Wednesday, June 26, 2013

Sierra de Manantlán Biosphere Reserve

The Sierra de Manantlán Biosphere Reserve covers 1400 km² (roughly 350,000 acres) and is located in Southwest Jalisco on the border of Colima. In this mountainous complex over 2000 vegetable species have been registered of which some 20 are endemic. The fauna includes 330 bird species like woodpecker, raven, hummingbird, royal eagle among others. Some 200 mammal species like tlacuache (opossum), deer and large threatened felines like jaguar, puma, and ocelots along with more than 50 reptile, fish and amphibian species. 

But when the Sierra de Manantlan Biosphere Reserve was created in 1987, it was not because of the wildlife or even the exotic flowers. Instead, the centerpiece of this ruggedly beautiful reserve is a scruffy, weedy plant, named teosinte, that if noticed at all would seem more like a blight than a natural treasure. Teosinte (pronounced tee-oh-SIN-tay) is a wild relative of corn, and this particular variety grows on 15 acres on Sierra de Manantlan and no where else in the world. It has genetic traits found in no other plants - traits that could prove vital to corn fields across the world. It has resistance to diseases that commonly afflict other varieties, and it is a perennial plant that - unlike most domesticated varieties - does not have to be replanted year in and year out.


Las Joyas research station that was established to protect the habitat around the discovery

Sierra de Manantlán Biosphere Reserve Map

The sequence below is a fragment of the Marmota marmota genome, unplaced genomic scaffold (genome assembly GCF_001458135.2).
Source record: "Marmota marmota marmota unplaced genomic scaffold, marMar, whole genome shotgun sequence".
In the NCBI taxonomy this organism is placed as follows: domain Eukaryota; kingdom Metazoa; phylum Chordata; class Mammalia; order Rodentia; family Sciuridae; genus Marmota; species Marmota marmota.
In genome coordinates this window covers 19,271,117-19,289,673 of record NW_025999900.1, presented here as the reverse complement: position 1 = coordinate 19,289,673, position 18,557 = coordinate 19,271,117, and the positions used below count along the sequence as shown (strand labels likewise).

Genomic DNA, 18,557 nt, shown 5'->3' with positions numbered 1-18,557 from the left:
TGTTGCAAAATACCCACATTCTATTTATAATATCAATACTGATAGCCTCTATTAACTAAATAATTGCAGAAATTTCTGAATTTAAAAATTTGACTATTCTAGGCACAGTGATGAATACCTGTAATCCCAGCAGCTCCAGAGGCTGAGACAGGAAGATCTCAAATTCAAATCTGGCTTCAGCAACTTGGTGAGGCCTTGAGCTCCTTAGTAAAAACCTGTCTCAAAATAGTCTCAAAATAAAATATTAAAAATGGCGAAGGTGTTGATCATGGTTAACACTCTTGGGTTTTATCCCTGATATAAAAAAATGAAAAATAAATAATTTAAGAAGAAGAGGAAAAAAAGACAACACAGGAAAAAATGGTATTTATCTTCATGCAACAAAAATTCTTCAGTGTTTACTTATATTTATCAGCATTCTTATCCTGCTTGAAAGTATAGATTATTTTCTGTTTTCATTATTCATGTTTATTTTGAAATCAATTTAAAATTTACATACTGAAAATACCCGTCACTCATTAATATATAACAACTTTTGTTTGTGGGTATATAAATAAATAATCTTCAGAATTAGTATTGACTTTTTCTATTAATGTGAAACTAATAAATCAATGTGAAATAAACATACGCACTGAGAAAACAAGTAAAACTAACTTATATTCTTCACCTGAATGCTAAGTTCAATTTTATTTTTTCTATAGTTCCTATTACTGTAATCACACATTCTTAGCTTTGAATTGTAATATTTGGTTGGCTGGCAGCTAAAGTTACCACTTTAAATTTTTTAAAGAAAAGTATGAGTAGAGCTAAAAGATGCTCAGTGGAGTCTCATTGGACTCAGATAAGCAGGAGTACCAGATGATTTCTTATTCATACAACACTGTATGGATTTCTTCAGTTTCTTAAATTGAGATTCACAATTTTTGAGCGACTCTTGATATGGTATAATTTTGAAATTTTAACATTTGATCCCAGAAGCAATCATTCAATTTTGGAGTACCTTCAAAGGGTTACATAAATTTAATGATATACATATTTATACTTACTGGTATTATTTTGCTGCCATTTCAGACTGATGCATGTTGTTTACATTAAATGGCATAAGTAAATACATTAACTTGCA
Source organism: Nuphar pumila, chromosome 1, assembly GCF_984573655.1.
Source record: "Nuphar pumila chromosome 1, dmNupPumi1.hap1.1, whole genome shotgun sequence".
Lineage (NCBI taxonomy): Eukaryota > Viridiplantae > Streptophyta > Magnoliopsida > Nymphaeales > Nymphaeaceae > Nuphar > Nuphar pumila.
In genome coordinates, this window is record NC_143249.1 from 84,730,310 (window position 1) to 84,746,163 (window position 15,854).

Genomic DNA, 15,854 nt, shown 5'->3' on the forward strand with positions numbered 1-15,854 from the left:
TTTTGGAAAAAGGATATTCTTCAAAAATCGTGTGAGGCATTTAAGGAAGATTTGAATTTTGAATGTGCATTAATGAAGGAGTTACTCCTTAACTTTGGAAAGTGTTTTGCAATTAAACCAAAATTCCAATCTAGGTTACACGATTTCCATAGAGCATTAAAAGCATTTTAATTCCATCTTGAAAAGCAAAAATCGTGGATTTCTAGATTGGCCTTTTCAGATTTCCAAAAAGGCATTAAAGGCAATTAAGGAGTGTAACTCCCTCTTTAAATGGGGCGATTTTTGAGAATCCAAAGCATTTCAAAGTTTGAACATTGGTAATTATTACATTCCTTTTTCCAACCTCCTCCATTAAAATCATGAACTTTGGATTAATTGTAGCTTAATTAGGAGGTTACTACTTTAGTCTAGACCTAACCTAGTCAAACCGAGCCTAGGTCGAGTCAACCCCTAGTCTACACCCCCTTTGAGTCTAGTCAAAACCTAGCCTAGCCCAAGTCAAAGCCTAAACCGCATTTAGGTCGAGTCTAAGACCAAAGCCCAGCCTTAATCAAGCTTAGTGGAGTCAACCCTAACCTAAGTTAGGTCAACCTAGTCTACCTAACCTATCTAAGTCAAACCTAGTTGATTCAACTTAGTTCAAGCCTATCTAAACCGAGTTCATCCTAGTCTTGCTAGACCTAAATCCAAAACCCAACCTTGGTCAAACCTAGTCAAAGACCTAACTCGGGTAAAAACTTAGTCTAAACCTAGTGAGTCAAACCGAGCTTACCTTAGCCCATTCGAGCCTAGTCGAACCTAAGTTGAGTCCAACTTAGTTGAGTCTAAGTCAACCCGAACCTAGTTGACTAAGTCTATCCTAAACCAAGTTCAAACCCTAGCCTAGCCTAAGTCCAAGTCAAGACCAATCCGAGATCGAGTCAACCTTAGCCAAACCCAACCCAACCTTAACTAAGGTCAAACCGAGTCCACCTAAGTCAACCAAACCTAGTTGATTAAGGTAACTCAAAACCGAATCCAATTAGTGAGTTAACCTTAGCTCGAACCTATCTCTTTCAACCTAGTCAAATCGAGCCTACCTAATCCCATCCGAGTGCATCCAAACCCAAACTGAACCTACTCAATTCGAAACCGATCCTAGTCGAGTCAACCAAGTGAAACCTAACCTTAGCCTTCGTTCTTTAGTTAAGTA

Teosinte – maize’s wild ancestor

Saturday, June 15, 2013

Sauza Museum - Tequila

The Sauza Museum is less than a block off the plaza and across from Cuervo World which is basically an upscale, mall-like store.   I much preferred this museum which used to be the Sauza family home.  You can only take photos in the courtyard and the store so there is much more history to see.

The Sauza Museum is basically a collection of memorabilia, including paintings, old photos and ancient tools. The Sauzas sold their operation in 1988, although Guillermo Erickson Sauza, a fifth-generation family member, recently began producing his own brand, Los Abuelos, using traditional techniques.

Sauza courtyard

Those were the days

Sauza store

Monday, June 3, 2013

Jalisco or Xalisco or both

I was reading an article on the Primavera Forest just out side of Guadalajara and it mentioned that the major rock formation is of volcanic ash hardened into pumice, also known as Jal.   This pumice formation is one of the largest in the world and gave rise to the state name of Jalisco.

With only that one reference I wasn't convinced that Jal was even a word let alone the origin of the name.   Looking further I did find a few well respected authors making the same claim.   Jal is also used in advertisements when sold for industrial purposes.

So what can you do at this point but search Jalisco and up pops Wikipedia with it's version which is:
The name is derived from the Nahuatl Xalisco, which means over a sandy surface. Until about 1836, the name was spelled “Xalisco,” with the “x” used to indicate the “sh” sound from Nahuatl.
Could the sandy soil and pumice be one and the same

Related Posts with Thumbnails

Jalisco Tourism

Jalisco is in west-central Mexico and its capital is Guadalajara. The Sierra Madre Occidental mountain range traverses the state, separating the Pacific coast from a high plateau region. The Sierra Madre region is largely volcanic, and earthquakes are frequent. The state's many lakes include Chapala, Mexico's largest.

Jalisco Tourism - Spanish
Artisans of Tonala
Sparks Mexico Web